3.) Should advocates continue to do this?

    4.) Which teams typically forgo this intro and how does it affect their efficacy and demeanor?

    5.) For those with lots of trial experience, does anyone actually say this before statements in real life (at non-appellate, jury trials)?

  • #2
    Some points about the use of this phrasing. Again, it's more of a mock trial thing than anything else, so while it's unfortunate that differences exist between the activity and real court, I feel the reasons are justified. Firstly, it has to do with an issue of timing. The reason most people use the phrase "may it please the court" is because it gives the time keeper something to look out for in order to start the stopwatch. The last thing you want are disputes between time keepers about what time councilor started, and this essentially gives them a "ready, set, go" to start timing. Secondly, it's a good way to signify to judges that you are about to start and is surprisingly effective at grabbing attention. If there is one thing that gets harder and harder to do as time goes on, it's keeping the attention of judges, especially when they've heard the same fact pattern multiple times by this point. Looking the judges in the face and saying "your honor: or "members of the jury, " especially if you take a deep pause after "may it please the court," you'd be surprised how often even inattentive judges look up. Finally, and I don't mean for this to come across as rude because questioning why you do things is an important skill, but what you say before statements isn't really a big deal. No judge is going to mark you down for foregoing "opposing counsel" or "your honor." I've heard people start from members of the jury and I don't feel it impacted them all that much. I would recommend keeping may it please the court for the reasons I cited, because standing up and jumping right in makes everyone else's lives harder. But you don't have to say all that fluff beforehand if you don't want to, no one will force you too.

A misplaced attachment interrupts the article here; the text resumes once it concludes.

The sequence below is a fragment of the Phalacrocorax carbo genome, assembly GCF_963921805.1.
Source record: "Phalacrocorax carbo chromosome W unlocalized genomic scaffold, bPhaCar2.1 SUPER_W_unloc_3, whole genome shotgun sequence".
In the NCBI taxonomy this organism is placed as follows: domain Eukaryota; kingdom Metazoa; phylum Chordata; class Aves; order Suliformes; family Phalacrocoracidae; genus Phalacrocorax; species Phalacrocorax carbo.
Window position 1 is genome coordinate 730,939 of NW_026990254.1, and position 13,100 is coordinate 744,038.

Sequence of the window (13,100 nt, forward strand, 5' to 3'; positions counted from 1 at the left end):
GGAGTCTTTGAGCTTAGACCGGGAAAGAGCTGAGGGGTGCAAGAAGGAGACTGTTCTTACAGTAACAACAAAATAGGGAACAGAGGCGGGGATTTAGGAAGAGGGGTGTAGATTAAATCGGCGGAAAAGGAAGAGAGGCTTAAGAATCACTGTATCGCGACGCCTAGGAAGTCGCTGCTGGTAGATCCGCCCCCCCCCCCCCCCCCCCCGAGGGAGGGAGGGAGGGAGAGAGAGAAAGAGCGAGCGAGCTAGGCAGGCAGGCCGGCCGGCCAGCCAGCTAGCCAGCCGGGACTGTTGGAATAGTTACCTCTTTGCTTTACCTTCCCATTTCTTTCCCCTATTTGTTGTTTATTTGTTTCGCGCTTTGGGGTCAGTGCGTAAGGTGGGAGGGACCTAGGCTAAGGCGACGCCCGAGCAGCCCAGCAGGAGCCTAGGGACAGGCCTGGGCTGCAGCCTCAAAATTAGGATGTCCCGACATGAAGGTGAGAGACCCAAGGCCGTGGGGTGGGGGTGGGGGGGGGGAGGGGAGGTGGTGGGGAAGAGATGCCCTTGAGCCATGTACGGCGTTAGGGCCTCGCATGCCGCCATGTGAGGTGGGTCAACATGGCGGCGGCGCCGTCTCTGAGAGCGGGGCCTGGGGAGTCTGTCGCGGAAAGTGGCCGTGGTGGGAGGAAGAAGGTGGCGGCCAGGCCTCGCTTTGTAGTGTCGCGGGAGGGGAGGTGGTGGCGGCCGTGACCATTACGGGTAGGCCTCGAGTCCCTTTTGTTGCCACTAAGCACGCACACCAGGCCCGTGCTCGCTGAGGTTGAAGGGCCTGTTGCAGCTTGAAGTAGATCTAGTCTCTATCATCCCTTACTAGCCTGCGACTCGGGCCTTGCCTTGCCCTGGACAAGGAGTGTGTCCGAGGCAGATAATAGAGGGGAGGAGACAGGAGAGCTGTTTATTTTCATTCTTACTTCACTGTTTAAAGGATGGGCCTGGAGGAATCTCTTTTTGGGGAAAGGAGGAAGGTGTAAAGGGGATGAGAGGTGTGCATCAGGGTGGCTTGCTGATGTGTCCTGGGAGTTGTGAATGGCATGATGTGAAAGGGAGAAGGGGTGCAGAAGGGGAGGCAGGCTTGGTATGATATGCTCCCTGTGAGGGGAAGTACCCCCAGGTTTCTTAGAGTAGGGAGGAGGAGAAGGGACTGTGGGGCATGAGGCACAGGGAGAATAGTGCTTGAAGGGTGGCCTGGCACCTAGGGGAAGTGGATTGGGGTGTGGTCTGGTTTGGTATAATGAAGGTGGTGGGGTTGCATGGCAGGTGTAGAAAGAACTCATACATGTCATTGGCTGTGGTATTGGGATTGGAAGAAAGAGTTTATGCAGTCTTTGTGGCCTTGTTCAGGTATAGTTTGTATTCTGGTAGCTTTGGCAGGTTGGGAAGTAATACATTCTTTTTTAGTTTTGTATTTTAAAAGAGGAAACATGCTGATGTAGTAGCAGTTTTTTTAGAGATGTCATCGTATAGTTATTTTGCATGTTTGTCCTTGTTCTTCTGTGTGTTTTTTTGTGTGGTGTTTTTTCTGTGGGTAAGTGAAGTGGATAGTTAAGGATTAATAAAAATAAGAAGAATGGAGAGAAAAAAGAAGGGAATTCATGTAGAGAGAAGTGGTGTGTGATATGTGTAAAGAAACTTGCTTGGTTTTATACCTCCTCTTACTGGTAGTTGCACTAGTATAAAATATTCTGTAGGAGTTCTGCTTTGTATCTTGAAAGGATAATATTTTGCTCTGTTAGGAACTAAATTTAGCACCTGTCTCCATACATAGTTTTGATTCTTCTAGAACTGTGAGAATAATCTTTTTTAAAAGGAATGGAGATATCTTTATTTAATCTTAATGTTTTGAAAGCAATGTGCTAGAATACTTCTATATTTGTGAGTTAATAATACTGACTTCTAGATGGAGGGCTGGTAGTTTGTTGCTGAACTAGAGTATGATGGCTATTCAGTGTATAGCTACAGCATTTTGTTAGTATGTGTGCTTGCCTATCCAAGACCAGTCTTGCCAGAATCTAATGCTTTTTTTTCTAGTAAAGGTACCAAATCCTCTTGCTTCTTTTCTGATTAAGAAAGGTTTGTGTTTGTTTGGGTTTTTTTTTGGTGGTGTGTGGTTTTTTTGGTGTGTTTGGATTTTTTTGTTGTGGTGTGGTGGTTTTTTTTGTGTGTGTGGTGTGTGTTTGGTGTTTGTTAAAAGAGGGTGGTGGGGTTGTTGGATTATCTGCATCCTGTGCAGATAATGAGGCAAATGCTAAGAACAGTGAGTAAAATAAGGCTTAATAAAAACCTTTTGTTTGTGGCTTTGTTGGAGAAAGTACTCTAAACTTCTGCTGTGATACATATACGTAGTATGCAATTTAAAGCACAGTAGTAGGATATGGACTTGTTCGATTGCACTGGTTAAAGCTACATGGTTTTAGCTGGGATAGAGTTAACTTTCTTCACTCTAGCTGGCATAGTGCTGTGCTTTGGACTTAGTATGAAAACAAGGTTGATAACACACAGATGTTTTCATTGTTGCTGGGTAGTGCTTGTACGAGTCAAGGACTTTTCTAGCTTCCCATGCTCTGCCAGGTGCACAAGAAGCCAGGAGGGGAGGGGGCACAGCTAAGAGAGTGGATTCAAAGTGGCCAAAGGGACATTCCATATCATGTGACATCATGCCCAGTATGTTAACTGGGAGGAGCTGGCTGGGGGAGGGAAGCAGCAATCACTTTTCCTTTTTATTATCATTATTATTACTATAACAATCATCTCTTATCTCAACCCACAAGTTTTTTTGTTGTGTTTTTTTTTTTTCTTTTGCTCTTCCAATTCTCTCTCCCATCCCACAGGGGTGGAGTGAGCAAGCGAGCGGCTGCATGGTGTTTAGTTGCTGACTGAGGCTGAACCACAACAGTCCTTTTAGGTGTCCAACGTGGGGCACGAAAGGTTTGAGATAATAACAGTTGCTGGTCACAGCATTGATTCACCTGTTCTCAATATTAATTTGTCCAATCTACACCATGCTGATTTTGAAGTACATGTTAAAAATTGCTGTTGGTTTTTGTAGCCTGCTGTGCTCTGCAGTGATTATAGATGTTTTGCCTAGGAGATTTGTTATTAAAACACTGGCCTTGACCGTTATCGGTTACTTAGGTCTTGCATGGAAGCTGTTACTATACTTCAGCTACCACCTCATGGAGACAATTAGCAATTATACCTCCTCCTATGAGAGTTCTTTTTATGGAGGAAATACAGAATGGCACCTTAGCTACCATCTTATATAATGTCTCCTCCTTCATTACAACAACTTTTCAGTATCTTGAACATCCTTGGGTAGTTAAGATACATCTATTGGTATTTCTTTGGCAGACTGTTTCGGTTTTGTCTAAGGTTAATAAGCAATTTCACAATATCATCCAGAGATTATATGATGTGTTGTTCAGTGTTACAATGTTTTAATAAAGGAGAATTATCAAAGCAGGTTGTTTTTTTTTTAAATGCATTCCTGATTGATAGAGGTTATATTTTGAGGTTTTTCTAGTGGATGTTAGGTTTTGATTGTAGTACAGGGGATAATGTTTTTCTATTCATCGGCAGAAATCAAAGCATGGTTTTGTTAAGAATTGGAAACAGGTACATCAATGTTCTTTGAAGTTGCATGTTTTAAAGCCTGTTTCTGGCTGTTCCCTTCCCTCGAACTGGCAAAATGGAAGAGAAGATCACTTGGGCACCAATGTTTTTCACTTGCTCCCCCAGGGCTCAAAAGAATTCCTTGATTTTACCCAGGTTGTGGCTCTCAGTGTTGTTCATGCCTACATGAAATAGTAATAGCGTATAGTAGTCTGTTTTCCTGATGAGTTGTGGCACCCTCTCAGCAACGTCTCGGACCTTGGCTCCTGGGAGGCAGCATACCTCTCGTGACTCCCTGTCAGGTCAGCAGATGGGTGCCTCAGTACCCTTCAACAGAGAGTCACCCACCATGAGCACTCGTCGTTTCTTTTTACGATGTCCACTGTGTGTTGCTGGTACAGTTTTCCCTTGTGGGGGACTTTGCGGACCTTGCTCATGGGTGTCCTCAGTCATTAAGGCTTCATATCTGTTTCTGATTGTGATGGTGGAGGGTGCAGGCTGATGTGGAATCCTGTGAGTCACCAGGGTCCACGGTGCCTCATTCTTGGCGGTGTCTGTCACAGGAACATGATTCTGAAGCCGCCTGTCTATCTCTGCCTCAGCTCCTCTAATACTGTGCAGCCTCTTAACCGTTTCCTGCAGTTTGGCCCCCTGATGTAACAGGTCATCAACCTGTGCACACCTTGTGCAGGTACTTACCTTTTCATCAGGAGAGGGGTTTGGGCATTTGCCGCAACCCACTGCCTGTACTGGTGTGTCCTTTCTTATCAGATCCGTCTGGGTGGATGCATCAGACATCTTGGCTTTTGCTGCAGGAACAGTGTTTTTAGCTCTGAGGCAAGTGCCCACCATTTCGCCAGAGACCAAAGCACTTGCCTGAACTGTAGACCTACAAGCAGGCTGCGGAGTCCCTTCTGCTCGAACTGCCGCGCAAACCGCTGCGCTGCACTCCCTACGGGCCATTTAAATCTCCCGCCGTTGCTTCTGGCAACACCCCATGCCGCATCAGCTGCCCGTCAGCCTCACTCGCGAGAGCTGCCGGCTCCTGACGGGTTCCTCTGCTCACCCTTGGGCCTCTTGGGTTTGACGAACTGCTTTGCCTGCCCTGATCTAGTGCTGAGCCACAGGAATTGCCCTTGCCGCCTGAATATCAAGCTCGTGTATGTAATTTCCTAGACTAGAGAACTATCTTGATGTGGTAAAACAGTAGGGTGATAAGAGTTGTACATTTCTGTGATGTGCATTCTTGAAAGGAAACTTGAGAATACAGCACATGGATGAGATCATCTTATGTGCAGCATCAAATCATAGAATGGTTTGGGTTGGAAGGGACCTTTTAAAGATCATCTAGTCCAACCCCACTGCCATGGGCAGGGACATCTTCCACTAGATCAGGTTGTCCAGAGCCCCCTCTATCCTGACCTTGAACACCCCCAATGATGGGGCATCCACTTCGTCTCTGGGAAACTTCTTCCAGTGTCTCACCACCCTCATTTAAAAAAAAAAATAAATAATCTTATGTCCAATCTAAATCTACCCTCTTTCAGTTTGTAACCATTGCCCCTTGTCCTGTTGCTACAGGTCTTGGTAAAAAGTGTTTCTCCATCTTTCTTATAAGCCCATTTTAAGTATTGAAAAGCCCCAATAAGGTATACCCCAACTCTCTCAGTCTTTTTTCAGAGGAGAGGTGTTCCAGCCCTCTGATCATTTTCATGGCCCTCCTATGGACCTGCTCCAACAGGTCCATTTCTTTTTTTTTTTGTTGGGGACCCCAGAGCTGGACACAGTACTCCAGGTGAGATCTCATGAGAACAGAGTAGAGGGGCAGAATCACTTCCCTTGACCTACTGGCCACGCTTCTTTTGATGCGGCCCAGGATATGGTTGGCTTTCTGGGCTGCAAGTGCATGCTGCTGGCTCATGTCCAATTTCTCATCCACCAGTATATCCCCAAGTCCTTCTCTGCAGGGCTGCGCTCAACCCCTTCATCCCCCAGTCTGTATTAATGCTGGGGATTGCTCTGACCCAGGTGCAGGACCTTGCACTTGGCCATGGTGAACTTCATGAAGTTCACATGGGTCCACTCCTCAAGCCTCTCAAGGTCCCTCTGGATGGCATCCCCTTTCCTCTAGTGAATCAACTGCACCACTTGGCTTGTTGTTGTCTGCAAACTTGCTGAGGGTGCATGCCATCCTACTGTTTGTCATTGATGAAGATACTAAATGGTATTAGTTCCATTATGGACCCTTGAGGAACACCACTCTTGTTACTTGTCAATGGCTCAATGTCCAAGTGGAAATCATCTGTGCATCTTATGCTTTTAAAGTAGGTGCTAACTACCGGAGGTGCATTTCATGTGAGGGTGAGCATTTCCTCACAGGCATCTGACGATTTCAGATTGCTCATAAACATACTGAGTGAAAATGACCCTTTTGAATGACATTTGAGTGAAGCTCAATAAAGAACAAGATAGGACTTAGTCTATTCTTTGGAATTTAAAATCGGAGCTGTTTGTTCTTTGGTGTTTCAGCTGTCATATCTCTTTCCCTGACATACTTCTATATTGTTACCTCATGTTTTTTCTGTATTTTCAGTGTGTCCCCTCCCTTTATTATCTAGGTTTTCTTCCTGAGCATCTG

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    • #3
      Totally superfluous and robotic. No downside to getting rid of it.

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      • #4
        Originally posted by ThugLyf View Post
        3.) Should advocates continue to do this?

        Furthermore, there's some sort of verbal/linguistic/titular problem with this. You're calling them "opposing council." If your intention is to appear more friendly you wouldn't refer to them as that. You would call them "Mx. So and so," or "council for the defense/plaintiff/party." In fact, from what I understand, calling them "opposing council" in front of the court or the jury is generally frowned upon in real practice.[/B]
        In my four years of mock, I've experienced attorneys getting marked down for NOT saying it before they start their speech, but I've never experienced someone getting marked down for saying it before their speech, so I always do it. Of course it's strange to refer to someone as "opposing council"; it's just a filler for when you don't know someone's name. Before trial you should always ask for your opposing team's names and address each one of them by name in your speech (e.g. "Your Honor, opposing councils, Mr. X, Ms. Y, Ms. Z, members of the jury, and may it please the court"). It's both a power move and pretty formal.